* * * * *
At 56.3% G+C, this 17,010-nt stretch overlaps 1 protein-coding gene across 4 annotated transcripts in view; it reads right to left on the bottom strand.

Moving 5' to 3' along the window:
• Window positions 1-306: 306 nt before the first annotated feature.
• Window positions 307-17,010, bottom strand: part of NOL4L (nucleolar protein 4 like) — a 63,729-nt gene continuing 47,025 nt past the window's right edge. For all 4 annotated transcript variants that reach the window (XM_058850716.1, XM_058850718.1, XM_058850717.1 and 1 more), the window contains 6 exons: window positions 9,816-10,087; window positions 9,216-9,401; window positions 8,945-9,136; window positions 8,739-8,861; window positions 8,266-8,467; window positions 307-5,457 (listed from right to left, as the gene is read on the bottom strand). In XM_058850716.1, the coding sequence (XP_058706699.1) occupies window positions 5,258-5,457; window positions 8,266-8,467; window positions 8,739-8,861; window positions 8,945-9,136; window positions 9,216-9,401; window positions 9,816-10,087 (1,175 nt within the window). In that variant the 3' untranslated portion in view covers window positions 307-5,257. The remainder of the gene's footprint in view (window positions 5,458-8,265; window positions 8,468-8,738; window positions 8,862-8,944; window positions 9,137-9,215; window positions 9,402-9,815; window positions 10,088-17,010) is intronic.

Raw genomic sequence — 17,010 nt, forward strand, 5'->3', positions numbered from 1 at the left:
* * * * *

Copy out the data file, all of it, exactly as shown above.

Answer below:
At 56.3% G+C, this 17,010-nt stretch overlaps 1 protein-coding gene across 4 annotated transcripts in view; it reads right to left on the bottom strand.

Moving 5' to 3' along the window:
• Window positions 1-306: 306 nt before the first annotated feature.
• Window positions 307-17,010, bottom strand: part of NOL4L (nucleolar protein 4 like) — a 63,729-nt gene continuing 47,025 nt past the window's right edge. For all 4 annotated transcript variants that reach the window (XM_058850716.1, XM_058850718.1, XM_058850717.1 and 1 more), the window contains 6 exons: window positions 9,816-10,087; window positions 9,216-9,401; window positions 8,945-9,136; window positions 8,739-8,861; window positions 8,266-8,467; window positions 307-5,457 (listed from right to left, as the gene is read on the bottom strand). In XM_058850716.1, the coding sequence (XP_058706699.1) occupies window positions 5,258-5,457; window positions 8,266-8,467; window positions 8,739-8,861; window positions 8,945-9,136; window positions 9,216-9,401; window positions 9,816-10,087 (1,175 nt within the window). In that variant the 3' untranslated portion in view covers window positions 307-5,257. The remainder of the gene's footprint in view (window positions 5,458-8,265; window positions 8,468-8,738; window positions 8,862-8,944; window positions 9,137-9,215; window positions 9,402-9,815; window positions 10,088-17,010) is intronic.

Raw genomic sequence — 17,010 nt, forward strand, 5'->3', positions numbered from 1 at the left: